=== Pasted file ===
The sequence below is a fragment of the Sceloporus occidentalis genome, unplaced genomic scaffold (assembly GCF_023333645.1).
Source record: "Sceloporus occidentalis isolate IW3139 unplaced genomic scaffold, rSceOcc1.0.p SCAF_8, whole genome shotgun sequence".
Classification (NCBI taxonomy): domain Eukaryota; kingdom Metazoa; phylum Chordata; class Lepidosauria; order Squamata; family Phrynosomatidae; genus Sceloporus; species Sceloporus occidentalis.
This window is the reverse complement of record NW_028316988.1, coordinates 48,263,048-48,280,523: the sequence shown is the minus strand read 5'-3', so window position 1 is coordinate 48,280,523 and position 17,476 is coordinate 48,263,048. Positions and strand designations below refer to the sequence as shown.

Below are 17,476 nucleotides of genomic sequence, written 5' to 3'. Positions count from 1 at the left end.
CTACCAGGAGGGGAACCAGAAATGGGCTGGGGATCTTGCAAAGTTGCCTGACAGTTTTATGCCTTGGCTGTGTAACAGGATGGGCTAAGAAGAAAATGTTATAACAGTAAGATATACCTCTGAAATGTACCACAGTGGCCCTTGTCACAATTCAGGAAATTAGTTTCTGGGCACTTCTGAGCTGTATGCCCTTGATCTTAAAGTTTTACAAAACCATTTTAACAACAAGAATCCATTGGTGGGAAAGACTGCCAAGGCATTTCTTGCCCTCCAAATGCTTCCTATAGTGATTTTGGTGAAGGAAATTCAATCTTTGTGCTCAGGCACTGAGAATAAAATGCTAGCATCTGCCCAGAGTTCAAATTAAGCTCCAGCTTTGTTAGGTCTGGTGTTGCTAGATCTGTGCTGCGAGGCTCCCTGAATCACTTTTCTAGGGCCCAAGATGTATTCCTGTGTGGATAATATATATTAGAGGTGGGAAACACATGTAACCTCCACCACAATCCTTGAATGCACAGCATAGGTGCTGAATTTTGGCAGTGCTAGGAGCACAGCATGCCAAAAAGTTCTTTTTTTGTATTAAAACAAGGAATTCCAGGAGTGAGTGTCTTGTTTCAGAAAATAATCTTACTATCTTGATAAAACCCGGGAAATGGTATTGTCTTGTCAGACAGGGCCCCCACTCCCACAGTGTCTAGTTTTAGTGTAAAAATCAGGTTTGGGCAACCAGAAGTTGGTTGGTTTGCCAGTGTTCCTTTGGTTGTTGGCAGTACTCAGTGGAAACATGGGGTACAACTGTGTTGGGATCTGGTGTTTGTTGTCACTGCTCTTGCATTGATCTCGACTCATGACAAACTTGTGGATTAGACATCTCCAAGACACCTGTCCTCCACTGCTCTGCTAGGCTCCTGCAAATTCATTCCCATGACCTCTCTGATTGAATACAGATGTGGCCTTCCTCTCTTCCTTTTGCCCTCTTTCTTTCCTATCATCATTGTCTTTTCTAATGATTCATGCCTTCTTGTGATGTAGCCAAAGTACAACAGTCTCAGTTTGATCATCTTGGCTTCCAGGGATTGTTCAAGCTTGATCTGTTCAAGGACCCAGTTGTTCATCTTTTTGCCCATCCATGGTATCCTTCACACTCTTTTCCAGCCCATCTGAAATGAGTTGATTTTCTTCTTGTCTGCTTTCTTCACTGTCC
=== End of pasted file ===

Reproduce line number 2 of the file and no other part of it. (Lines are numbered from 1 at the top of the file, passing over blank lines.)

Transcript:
Source record: "Sceloporus occidentalis isolate IW3139 unplaced genomic scaffold, rSceOcc1.0.p SCAF_8, whole genome shotgun sequence".